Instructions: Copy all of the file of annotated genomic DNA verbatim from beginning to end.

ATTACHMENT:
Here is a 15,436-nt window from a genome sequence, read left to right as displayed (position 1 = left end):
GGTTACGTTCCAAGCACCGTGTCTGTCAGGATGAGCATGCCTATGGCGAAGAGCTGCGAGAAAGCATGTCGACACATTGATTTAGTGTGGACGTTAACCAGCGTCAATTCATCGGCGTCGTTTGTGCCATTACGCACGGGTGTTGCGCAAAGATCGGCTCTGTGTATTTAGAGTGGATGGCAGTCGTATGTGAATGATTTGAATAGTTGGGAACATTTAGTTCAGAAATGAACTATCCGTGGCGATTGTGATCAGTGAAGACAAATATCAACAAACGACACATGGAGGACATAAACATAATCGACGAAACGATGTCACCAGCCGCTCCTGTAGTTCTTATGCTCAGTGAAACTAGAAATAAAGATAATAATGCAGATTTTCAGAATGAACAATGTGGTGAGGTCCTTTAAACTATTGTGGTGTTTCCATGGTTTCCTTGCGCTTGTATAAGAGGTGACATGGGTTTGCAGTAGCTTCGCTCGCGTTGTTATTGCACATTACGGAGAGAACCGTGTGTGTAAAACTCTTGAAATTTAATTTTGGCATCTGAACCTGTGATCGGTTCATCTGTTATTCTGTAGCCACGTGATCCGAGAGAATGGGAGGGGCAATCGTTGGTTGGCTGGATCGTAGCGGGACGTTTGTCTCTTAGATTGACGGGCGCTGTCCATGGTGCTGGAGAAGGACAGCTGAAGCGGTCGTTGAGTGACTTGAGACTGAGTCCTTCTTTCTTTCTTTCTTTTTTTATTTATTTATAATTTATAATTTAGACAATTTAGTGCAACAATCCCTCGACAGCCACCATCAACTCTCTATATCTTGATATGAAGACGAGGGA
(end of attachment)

Here is a 15,436-nt window from a genome sequence, read left to right as displayed (position 1 = left end):
GGTTACGTTCCAAGCACCGTGTCTGTCAGGATGAGCATGCCTATGGCGAAGAGCTGCGAGAAAGCATGTCGACACATTGATTTAGTGTGGACGTTAACCAGCGTCAATTCATCGGCGTCGTTTGTGCCATTACGCACGGGTGTTGCGCAAAGATCGGCTCTGTGTATTTAGAGTGGATGGCAGTCGTATGTGAATGATTTGAATAGTTGGGAACATTTAGTTCAGAAATGAACTATCCGTGGCGATTGTGATCAGTGAAGACAAATATCAACAAACGACACATGGAGGACATAAACATAATCGACGAAACGATGTCACCAGCCGCTCCTGTAGTTCTTATGCTCAGTGAAACTAGAAATAAAGATAATAATGCAGATTTTCAGAATGAACAATGTGGTGAGGTCCTTTAAACTATTGTGGTGTTTCCATGGTTTCCTTGCGCTTGTATAAGAGGTGACATGGGTTTGCAGTAGCTTCGCTCGCGTTGTTATTGCACATTACGGAGAGAACCGTGTGTGTAAAACTCTTGAAATTTAATTTTGGCATCTGAACCTGTGATCGGTTCATCTGTTATTCTGTAGCCACGTGATCCGAGAGAATGGGAGGGGCAATCGTTGGTTGGCTGGATCGTAGCGGGACGTTTGTCTCTTAGATTGACGGGCGCTGTCCATGGTGCTGGAGAAGGACAGCTGAAGCGGTCGTTGAGTGACTTGAGACTGAGTCCTTCTTTCTTTCTTTCTTTTTTTATTTATTTATAATTTATAATTTAGACAATTTAGTGCAACAATCCCTCGACAGCCACCATCAACTCTCTATATCTTGATATGAAGACGAGGGA